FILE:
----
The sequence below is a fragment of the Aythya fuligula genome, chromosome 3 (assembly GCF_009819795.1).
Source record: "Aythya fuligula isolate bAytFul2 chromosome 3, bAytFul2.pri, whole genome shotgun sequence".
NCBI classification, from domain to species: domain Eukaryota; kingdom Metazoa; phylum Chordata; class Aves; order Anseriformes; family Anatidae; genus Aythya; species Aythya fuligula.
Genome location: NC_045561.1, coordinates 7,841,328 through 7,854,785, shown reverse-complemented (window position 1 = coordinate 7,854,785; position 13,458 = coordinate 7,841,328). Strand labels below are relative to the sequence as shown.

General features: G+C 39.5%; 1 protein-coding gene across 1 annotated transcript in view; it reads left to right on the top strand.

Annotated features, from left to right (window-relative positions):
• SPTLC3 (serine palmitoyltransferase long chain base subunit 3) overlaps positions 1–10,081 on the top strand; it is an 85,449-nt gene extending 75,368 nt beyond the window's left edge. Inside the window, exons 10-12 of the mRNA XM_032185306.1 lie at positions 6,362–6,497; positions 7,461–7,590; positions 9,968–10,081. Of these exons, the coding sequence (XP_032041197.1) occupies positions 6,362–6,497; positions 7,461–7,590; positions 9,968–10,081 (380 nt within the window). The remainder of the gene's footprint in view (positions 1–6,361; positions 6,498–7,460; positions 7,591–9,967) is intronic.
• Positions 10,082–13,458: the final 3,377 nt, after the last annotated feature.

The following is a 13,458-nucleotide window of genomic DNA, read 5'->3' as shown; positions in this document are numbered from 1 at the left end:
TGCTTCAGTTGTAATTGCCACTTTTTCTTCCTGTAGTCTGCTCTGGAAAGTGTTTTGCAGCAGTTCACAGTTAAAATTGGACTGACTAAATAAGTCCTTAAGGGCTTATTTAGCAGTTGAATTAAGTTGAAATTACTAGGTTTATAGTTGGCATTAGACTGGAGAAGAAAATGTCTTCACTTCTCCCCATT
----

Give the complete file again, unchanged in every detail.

The sequence below is a fragment of the Aythya fuligula genome, chromosome 3 (assembly GCF_009819795.1).
Source record: "Aythya fuligula isolate bAytFul2 chromosome 3, bAytFul2.pri, whole genome shotgun sequence".
NCBI classification, from domain to species: domain Eukaryota; kingdom Metazoa; phylum Chordata; class Aves; order Anseriformes; family Anatidae; genus Aythya; species Aythya fuligula.
Genome location: NC_045561.1, coordinates 7,841,328 through 7,854,785, shown reverse-complemented (window position 1 = coordinate 7,854,785; position 13,458 = coordinate 7,841,328). Strand labels below are relative to the sequence as shown.

General features: G+C 39.5%; 1 protein-coding gene across 1 annotated transcript in view; it reads left to right on the top strand.

Annotated features, from left to right (window-relative positions):
• SPTLC3 (serine palmitoyltransferase long chain base subunit 3) overlaps positions 1–10,081 on the top strand; it is an 85,449-nt gene extending 75,368 nt beyond the window's left edge. Inside the window, exons 10-12 of the mRNA XM_032185306.1 lie at positions 6,362–6,497; positions 7,461–7,590; positions 9,968–10,081. Of these exons, the coding sequence (XP_032041197.1) occupies positions 6,362–6,497; positions 7,461–7,590; positions 9,968–10,081 (380 nt within the window). The remainder of the gene's footprint in view (positions 1–6,361; positions 6,498–7,460; positions 7,591–9,967) is intronic.
• Positions 10,082–13,458: the final 3,377 nt, after the last annotated feature.

The following is a 13,458-nucleotide window of genomic DNA, read 5'->3' as shown; positions in this document are numbered from 1 at the left end:
TGCTTCAGTTGTAATTGCCACTTTTTCTTCCTGTAGTCTGCTCTGGAAAGTGTTTTGCAGCAGTTCACAGTTAAAATTGGACTGACTAAATAAGTCCTTAAGGGCTTATTTAGCAGTTGAATTAAGTTGAAATTACTAGGTTTATAGTTGGCATTAGACTGGAGAAGAAAATGTCTTCACTTCTCCCCATT